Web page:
As CPS prepares to close a record number of schools, the fate of students and communities is in question.
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I found it interesting that the University of Illinois Urbana-Champaign based on the report had 20% lower income students, which the report considered to be very low for a public University. The...
"organizations like Noble and UP who are willing to put in the work that you don't want to do."
What work is that? We do essentially the same work, whether charter or not. BTW, UNO teachers...
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In the News: CPS budget comes up short for a 3rd year
The Chicago School board took several actions Wednesday during its monthly meeting, including agreeing to settle a CTU lawsuit over longer day compensation, announcing the resignation of Food Service Director Louise Esaian, limiting the contract of two charter operators, expanding report card pickup to better accommodate parents who work.
Ahead of a school board disciplinary hearing Wednesday, the Chicago Public Schools official accused in a recent inspector general's report of accepting perhaps thousands of dollars in improper gifts from the district's two largest food vendors resigned. (Sun-Times)
Chicago Public Schools officials are bracing for another year of staggering budget deficits. For the third year in a row, CPS says it could be facing a $700 million budget gap that will force painful cuts. (WBEZ)
As sure as it's spring, CPS is saying the district is broke and projects a $700 million budget deficit. (Tribune)
In other CPS matters Wednesday, the district approved a new calendar that adds 10 days to the school year. Two days are being picked up by dropping holidays for Columbus and Pulaski days. (Tribune)
A day after announcing a looming deficit of $600 to $700 million – not counting any employee raises or the costs of a longer school day—Chicago school officials offered few ideas for balancing the books for the next school year. (Catalyst)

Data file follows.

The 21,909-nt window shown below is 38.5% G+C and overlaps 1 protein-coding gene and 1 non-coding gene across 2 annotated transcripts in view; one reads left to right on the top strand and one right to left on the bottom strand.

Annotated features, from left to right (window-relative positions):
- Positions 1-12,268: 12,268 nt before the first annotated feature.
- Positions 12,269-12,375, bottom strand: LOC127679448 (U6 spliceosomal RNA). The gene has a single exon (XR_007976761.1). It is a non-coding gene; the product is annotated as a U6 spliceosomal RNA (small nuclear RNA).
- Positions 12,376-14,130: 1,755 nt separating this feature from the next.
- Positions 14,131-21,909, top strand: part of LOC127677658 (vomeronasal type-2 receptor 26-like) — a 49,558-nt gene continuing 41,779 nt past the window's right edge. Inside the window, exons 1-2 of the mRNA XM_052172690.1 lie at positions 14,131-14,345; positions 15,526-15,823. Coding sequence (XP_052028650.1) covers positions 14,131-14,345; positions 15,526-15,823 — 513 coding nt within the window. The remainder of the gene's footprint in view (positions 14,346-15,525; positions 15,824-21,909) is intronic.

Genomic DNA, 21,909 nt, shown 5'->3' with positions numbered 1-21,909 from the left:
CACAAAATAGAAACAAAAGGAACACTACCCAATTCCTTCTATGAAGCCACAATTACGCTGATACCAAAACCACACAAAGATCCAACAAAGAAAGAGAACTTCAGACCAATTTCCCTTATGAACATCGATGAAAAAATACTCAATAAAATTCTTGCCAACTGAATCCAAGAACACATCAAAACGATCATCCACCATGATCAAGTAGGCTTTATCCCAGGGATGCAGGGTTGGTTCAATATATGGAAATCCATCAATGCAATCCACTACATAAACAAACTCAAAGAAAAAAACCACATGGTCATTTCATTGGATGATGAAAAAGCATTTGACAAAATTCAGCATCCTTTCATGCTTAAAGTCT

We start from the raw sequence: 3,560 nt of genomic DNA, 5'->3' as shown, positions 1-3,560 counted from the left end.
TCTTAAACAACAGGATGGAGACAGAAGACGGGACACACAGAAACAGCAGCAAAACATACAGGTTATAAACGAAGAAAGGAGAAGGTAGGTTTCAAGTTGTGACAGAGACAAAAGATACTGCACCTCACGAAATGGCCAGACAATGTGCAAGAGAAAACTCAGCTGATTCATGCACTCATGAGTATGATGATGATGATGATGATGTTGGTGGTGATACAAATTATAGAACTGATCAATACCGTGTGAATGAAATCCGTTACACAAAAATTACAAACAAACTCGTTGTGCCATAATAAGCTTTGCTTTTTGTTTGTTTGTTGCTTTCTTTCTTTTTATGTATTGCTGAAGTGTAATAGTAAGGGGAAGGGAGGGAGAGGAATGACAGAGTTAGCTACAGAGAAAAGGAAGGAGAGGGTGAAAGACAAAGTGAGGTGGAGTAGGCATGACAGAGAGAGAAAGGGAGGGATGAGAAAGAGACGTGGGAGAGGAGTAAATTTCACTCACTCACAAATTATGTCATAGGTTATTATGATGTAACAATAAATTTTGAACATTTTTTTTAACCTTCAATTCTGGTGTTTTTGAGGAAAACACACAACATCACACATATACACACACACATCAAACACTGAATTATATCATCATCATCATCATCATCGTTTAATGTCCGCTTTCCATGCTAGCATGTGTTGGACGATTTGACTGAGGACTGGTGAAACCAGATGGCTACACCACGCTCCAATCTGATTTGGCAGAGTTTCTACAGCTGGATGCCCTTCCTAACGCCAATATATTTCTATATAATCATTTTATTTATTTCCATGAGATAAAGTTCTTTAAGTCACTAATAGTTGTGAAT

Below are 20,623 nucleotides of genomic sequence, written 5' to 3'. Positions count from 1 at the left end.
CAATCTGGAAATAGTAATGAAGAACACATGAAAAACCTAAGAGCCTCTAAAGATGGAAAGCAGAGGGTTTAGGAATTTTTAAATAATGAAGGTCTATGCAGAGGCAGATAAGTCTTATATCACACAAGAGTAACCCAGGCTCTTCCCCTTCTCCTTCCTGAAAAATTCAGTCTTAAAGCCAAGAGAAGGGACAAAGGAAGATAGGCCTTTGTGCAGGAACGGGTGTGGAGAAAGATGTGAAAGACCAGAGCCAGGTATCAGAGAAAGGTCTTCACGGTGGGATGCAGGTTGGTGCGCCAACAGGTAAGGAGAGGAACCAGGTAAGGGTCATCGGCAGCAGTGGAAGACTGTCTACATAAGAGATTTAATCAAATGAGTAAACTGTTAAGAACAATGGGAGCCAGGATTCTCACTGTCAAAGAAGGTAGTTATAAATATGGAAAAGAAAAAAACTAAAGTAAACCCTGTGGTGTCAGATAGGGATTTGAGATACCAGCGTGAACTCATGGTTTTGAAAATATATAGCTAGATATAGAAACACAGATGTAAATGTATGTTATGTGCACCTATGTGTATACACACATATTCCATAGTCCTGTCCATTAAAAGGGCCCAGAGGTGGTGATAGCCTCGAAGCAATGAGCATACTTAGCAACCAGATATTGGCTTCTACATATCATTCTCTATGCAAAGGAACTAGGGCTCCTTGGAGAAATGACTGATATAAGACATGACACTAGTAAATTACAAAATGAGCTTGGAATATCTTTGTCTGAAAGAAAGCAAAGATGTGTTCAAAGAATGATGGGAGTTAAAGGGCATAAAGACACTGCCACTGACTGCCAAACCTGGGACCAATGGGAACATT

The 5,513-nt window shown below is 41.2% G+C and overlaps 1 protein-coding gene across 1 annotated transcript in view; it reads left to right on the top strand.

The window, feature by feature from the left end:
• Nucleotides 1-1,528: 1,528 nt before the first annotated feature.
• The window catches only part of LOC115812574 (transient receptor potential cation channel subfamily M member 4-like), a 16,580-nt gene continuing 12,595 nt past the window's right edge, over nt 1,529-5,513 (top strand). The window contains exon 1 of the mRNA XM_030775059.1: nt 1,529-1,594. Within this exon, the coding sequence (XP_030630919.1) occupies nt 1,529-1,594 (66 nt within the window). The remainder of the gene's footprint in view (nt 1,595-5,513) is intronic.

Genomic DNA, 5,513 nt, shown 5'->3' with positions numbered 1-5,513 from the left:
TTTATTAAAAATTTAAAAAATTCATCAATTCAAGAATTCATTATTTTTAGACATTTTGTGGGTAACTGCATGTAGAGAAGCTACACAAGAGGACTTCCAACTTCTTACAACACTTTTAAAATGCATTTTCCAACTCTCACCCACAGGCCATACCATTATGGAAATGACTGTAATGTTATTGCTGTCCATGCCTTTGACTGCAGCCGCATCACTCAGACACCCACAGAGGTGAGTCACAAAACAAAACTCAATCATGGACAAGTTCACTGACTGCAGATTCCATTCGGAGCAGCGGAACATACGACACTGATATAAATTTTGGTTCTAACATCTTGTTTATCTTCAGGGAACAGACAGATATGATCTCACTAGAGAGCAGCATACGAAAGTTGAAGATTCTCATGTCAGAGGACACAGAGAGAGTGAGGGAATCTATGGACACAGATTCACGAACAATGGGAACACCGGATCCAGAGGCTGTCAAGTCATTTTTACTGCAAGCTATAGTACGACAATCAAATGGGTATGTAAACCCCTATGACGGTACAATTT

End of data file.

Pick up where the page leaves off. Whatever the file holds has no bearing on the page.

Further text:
The Chicago Teachers Union renewed calls for a publicly elected school board during a rally in front of CPS headquarters Wednesday morning. (Tribune)
Teachers union criticizes plan to keep middle class in Chicago. (NBC Chicago)
IN THE STATE
A week after Lincolnwood voters soundly rejected spending $25 million on a new school, the superintendent and another top administrator have left their positions with District 74. (Tribune)
Winnetaka School District 36 plans to gradually reduce staff size, bringing it in line with student enrollment, which continues to drop. (Sun-Times)
IN THE NATION
A high school teacher charges that her school's newly implemented teacher-evaluation system is based on a "series of artificial gestures" and jeopardizes professional morale. (Education Week)
The Pontiac Public School District in Michigan will lay off 95 employees, including 43 teachers, beginning next month as part of its plan to eliminate a $24.5 million deficit. (The Detroit News)
New York State education officials have rejected Buffalo's proposal to reach an agreement on evaluations for teachers in the city's public schools. (The Wall Street Journal/AP)
S. Dallas Dance, 30, named to be the next superintendent of Baltimore County, will be the youngest to hold the job in at least 50 years. In the past decade, Dance has changed jobs about every two years as he moved from English teacher to assistant principal, principal and administrator in Virginia public schools to chief of middle schools in the Houston Independent School District. But he said he plans to keep the Baltimore County job for a decade. (The Baltimore Sun)
Atlanta Public Schools is taking steps to fire five teachers implicated in a widespread test-cheating scandal, joining 11 others targeted for termination earlier this month. (Atlanta Journal Constitution)
The witness list ran nine pages for Wednesday’s D.C. Council hearing on Mayor Vincent C. Gray’s proposed FY 2013 education budget, testament to the volume of unmet needs—and programs at risk of cuts—in the city’s schools. (The Washington Post)